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I Am... Sasha Fierce - Beyonce
Member Name: plipplop
I Am... Sasha Fierce - Beyonce
Date: 06/05/09, updated on 06/05/09 (198 review reads)
Advantages: Some outstanding tracks
Disadvantages: And some right old wiffle
Beyonce has always been one of those artists who kind of passed me by, either as part of the R & B super group Destiny's Child, or as a solo artist. Besieged by press articles about her diva-like demands when on tour, I'd generally dismissed her as a pain in the backside and I've had a 'take it or leave it' relationship with her music ever since.
I Am...Sasha Fierce is the singer's third solo studio album. It's something of a concept album, given only that it is arranged across two discs. The first disc (generally referred to as 'I Am") contains an array of downtempo love songs and ballads and is supposed to reflect Beyonce's natural side. The second disc (known as 'Sasha Fierce') is intended to represent the singer's alter-ego Sasha Fierce and comprises more upbeat music, reflective of a fiercer, more streetwise persona. You know when Beyonce is in Sasha Fierce mode (apparently) because she'll be wearing a titanium robo-glove. So now you know. The concept is interesting enough although not entirely groundbreaking as many artists have played around with similar ideas. To the layman, this is essentially a double album, sorted into slow and upbeat songs and (realistically) nothing more. Were the artist to be truly committed to the idea, she would be releasing the second album and any singles off it as Sasha Fierce, but there you go.
The initial press releases went to some lengths to explain Knowles's dominance in all production decisions related to this album. Indeed it was Knowles who insisted that there would be two separate discs, but given that this is supposed to be all about the two sides to the singer, it's often surprisingly bland. Knowles co-wrote pretty much every track on the two discs, although her name is notably absent from If I Were a Boy, probably the strongest one here and whilst it's all reasonably good, there are only a few 'stand out' tracks here.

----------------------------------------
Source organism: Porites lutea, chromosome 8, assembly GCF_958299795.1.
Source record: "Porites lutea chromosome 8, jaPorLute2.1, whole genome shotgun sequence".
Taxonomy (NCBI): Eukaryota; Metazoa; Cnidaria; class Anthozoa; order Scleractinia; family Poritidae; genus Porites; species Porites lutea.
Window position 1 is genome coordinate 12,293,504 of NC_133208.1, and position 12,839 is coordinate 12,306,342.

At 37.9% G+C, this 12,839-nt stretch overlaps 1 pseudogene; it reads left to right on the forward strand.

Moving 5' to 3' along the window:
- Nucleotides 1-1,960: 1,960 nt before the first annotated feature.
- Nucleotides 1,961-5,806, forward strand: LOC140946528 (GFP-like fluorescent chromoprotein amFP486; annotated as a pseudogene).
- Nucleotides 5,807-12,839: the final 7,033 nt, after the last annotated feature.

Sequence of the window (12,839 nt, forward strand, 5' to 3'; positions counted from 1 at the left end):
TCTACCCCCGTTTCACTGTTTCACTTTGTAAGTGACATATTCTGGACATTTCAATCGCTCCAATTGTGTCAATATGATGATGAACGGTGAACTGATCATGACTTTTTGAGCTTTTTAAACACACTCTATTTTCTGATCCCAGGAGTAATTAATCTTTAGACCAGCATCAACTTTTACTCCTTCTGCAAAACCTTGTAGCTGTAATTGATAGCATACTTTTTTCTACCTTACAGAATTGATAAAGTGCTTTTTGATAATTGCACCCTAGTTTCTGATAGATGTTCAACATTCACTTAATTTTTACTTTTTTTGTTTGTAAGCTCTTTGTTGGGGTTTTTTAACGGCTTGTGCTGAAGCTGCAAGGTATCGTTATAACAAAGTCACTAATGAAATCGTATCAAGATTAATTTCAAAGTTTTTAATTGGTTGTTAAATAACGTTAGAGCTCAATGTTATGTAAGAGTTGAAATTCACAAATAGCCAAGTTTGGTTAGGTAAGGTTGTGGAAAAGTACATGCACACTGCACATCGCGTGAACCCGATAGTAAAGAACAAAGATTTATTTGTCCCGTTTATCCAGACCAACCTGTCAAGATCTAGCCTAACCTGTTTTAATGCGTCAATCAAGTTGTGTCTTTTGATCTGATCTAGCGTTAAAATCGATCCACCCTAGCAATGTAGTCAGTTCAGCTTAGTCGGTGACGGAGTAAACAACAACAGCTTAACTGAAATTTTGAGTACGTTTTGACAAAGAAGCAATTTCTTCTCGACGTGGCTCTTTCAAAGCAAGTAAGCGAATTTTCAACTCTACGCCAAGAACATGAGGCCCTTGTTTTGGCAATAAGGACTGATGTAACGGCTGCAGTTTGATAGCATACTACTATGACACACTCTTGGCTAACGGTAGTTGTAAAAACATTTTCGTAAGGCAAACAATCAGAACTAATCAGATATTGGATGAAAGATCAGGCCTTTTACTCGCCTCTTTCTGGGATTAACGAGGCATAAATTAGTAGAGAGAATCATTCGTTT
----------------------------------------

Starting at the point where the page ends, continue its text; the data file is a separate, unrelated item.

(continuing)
I Am... Sasha Fierce is definitely something of a mixed bag and one of the less consistent albums that I've purchased for some time. There are moments of brilliance, notably with the first three tracks of 'I Am', which are unconditionally excellent and on 'Sasha Fierce' where Beyonce's sassy attitude comes to the foreground. There are, however, moments of indifference also, particularly on 'I Am' where Broken Hearted Girl sounds as though the singer has been spending too much time with Leona Lewis (which, for the record, is not good) and on 'Sasha Fierce' with Video Phone's irritating (although strangely addictive) bleepy, stuttered and slightly Britney-esque nonsense.
Of the two discs, 'I Am' is probably the most instantly appealing and the easiest to listen to. The two singles released from the disc thus far, If I Were a Boy and Halo, are extremely strong openers, and the third track Disappear is even better. Knowles certainly demonstrates her vocal versatility across both the discs in this set and the opening three tracks are as good an example of this as you will get. If I Were A Boy is soulful and mainstream, Halo is powerful and dominant and Disappear is sultry and wistful. The only problem with this is that the very strong opening selection means that the disc rapidly runs out of steam. Broken Hearted Girl is more X Factor than Beyonce and doesn't fit here well at all. Beyonce's take on the classic aria, Ave Maria is strange but likeable enough in comparison to the remaining tracks that are all instantly forgettable. Curiously, it was rumoured that the singer wrote and recorded over seventy tracks for this album; one can't help wondering what the rest were like if the likes of That's Why You're Beautiful were selected for the final listing.
The second disc, Sasha Fierce, is more innovative, and something of a more acquired taste. The strange, tribal beat of opening track Single Ladies (Put A Ring On It) is one of the oddest, but also one of the most likeable things on the album. Some of the club mixes available at the current time turn the song into something rather more mainstream and accessible, but as it stands the track is a strong record in its own right. Radio sees Knowles go all 'street' on us (vocally at least) and is probably the best thing on the album. An energetic, upbeat jaunt already, this is crying out for one of those big name remixes to really set fire to the dance floor. Diva is something entirely different again, boasting a certain self awareness of the singer accompanied to various sound samples and the hardest urban sound of the whole disc. This sees Beyonce reunited with long-time collaborator Sean Garrett (Check On It, Ring The Alarm) and is likely to appeal most to the Beyonce 'traditionalists.' Then, rather like disc one, it all starts to get rather less interesting. Sweet Dreams seems to be going through the motions, Hello is just irritating (she wails a bit too much) and Ego is a massive step back (sounding almost entirely like something that Destiny's Child would have done.) Post Diva, there's nothing particularly offensive, but there's nothing particularly exciting either.
For what is pitched and marketed as something so experimental, I Am...Sasha Fierce is therefore a little disappointing. Tempo aside, there's no detectable difference between Beyonce and Sasha Fierce, with neither party demonstrating a stronger attitude compared to the other. Marketing disappointments aside, there are some very good songs on both these albums and, as an introduction to Beyonce, this isn't a bad album by any stretch of the imagination. But don't expect something revolutionary.
Summary: Beyonce's back - with a split personality!